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The Rao nozzle formula is an empiric formula for a parabolic nozzle used in pretty much all nozzles today. The problem is it depends on the throat and exit-angle of the nozzle, which varies with expansion-ratio and desired length. I've found many references to a graph that is shown in Sutton & Biblarz "Rocket Propulsion Elements", for example by NASA (page 15, page 29 of pdf).

However, I couldn't find any concrete mathematical formula to calculate these angles. Are they purely empirical? If so, is the data available somewhere? (i.e. what is that paper called? It is not part of Rao's original paper, where I would have expected it.)


Update

So I played around with many ideas, none of them leading to the graph mentioned. Just for completeness, some other sources where I found this specific graphic reproduced: p. 19, p. 27 of pdf, page 3, p. 15, p. 29 of pdf Followed the references as far as I could, but even my university library couldn't find this:

Rao G.V.R, "Optimum Thrust Performance of Contoured Nozzle", Bull. of first meeting JANAF Liquid Propellant Group, Johns Hopkins University, Md., Nov.1959.

Upon careful reading, Rao himself [6] mentions a formula for the exit-angle of a thrust optimised parabolic nozzle. However, plotting it for different mach numbers against their corresponding area-ratios would result in similar graphs only for $\gamma = 2.15$ (at 100%, exit-angle only), an unusually high specific-heat-ratio. (Most calculations I found are for $\gamma=1.2$ or $\gamma=1.23$)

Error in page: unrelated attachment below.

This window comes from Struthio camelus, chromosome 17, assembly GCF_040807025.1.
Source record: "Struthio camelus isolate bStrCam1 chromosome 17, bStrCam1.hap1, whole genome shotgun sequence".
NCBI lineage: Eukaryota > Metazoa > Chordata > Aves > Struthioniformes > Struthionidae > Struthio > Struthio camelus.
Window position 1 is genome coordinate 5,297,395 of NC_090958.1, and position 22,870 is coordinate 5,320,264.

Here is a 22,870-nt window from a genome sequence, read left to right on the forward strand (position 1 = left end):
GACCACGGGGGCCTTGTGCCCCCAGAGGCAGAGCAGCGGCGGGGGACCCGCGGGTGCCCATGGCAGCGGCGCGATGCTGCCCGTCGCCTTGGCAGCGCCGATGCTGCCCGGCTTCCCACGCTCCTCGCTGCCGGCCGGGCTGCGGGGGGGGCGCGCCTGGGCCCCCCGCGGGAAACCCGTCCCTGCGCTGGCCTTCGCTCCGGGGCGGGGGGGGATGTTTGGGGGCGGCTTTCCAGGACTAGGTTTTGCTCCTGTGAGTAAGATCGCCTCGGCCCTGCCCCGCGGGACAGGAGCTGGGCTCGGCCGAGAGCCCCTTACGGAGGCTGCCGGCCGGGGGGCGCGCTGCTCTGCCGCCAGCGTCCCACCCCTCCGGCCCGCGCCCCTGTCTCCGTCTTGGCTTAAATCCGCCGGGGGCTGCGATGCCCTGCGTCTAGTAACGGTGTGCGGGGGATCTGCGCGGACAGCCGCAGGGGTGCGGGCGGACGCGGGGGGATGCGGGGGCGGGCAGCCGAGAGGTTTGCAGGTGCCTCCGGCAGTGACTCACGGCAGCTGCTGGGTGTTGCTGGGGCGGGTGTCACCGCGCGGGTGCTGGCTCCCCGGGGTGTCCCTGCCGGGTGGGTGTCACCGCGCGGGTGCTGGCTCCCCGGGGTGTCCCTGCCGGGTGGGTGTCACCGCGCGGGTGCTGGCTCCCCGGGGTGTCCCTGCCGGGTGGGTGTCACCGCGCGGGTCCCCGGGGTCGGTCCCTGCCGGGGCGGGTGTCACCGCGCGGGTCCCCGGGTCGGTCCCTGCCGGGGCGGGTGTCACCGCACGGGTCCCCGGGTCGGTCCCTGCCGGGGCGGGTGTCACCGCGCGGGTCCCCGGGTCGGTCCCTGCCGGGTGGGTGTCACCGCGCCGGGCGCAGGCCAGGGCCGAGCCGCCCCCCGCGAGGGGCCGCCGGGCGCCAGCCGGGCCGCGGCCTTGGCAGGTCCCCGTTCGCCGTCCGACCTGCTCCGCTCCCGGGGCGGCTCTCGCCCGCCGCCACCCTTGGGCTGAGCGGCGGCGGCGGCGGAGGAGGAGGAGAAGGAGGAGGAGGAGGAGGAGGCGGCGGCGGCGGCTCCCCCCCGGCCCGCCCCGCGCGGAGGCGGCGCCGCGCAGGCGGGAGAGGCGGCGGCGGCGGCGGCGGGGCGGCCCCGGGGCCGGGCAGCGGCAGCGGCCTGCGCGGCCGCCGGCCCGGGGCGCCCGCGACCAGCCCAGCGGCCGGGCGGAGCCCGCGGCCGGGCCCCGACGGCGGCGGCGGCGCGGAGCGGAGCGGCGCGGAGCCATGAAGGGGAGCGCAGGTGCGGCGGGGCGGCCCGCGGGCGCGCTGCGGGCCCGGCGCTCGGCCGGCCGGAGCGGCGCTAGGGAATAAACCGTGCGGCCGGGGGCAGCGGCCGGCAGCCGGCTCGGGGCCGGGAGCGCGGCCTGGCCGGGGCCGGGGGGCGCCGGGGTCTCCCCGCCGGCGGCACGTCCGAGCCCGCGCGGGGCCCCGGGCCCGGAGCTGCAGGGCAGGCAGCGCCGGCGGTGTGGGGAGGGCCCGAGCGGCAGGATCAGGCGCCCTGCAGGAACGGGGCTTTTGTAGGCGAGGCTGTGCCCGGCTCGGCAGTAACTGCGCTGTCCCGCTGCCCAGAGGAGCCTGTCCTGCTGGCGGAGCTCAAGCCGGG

Generally speaking, I don't trust the graph anymore. Rao claims nozzle contour would not strongly depend on $\gamma$, but any formula I have found dealing with angle in supersonic flow (Prandtl-Meyer function and ideal exit angle most prominently) heavily depend on $\gamma$.

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    $\begingroup$ I'm pretty sure those graphs were gained by calculating the optimal full length nozzle for various mach numbers (which is equal to the throat angle, keyword: prandtl-meyer fan) using the method of characteristics (see here) and truncating them at multiple points (percentages of 15 degree cone) which equals not straightening the exhaust to 0 degree but to the exhaust angle you find in this graph. $\endgroup$ – Christoph Feb 4 at 7:15
  • $\begingroup$ If simply truncated, the throat-angle would have to remain constant. I was thinking it might have to do with the maximum turn-angle of supersonic flow. It seems the total turn angle is distributed between nozzle and throat, so the total turn angle corresponds to the Prandtl-Meyer angle of the total increase in mach number. So I'm still hoping for a mathematical expression of both angles. $\endgroup$ – GammaSQ Feb 9 at 13:46

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